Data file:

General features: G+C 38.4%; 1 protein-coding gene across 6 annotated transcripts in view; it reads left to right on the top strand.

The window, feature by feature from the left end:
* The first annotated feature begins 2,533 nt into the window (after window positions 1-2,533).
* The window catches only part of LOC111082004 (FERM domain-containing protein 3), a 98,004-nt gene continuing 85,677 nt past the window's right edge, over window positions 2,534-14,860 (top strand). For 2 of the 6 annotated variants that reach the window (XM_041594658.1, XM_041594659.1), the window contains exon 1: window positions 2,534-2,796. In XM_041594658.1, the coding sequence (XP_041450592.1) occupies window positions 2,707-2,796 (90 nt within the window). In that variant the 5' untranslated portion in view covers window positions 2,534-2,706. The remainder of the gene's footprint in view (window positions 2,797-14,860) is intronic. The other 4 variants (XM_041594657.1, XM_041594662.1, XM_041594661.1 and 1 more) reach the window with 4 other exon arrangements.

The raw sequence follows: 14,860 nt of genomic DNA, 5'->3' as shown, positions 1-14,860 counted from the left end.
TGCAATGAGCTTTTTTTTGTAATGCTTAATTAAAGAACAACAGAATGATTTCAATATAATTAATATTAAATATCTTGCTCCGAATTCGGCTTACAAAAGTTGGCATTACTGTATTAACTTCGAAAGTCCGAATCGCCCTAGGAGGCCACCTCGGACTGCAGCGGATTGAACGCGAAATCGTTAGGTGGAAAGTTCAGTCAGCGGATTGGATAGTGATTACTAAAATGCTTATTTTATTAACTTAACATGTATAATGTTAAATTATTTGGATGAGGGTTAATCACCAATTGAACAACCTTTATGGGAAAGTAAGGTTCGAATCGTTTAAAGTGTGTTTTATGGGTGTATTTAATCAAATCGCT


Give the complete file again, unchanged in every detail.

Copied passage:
General features: G+C 38.4%; 1 protein-coding gene across 6 annotated transcripts in view; it reads left to right on the top strand.

The window, feature by feature from the left end:
* The first annotated feature begins 2,533 nt into the window (after window positions 1-2,533).
* The window catches only part of LOC111082004 (FERM domain-containing protein 3), a 98,004-nt gene continuing 85,677 nt past the window's right edge, over window positions 2,534-14,860 (top strand). For 2 of the 6 annotated variants that reach the window (XM_041594658.1, XM_041594659.1), the window contains exon 1: window positions 2,534-2,796. In XM_041594658.1, the coding sequence (XP_041450592.1) occupies window positions 2,707-2,796 (90 nt within the window). In that variant the 5' untranslated portion in view covers window positions 2,534-2,706. The remainder of the gene's footprint in view (window positions 2,797-14,860) is intronic. The other 4 variants (XM_041594657.1, XM_041594662.1, XM_041594661.1 and 1 more) reach the window with 4 other exon arrangements.

The raw sequence follows: 14,860 nt of genomic DNA, 5'->3' as shown, positions 1-14,860 counted from the left end.
TGCAATGAGCTTTTTTTTGTAATGCTTAATTAAAGAACAACAGAATGATTTCAATATAATTAATATTAAATATCTTGCTCCGAATTCGGCTTACAAAAGTTGGCATTACTGTATTAACTTCGAAAGTCCGAATCGCCCTAGGAGGCCACCTCGGACTGCAGCGGATTGAACGCGAAATCGTTAGGTGGAAAGTTCAGTCAGCGGATTGGATAGTGATTACTAAAATGCTTATTTTATTAACTTAACATGTATAATGTTAAATTATTTGGATGAGGGTTAATCACCAATTGAACAACCTTTATGGGAAAGTAAGGTTCGAATCGTTTAAAGTGTGTTTTATGGGTGTATTTAATCAAATCGCT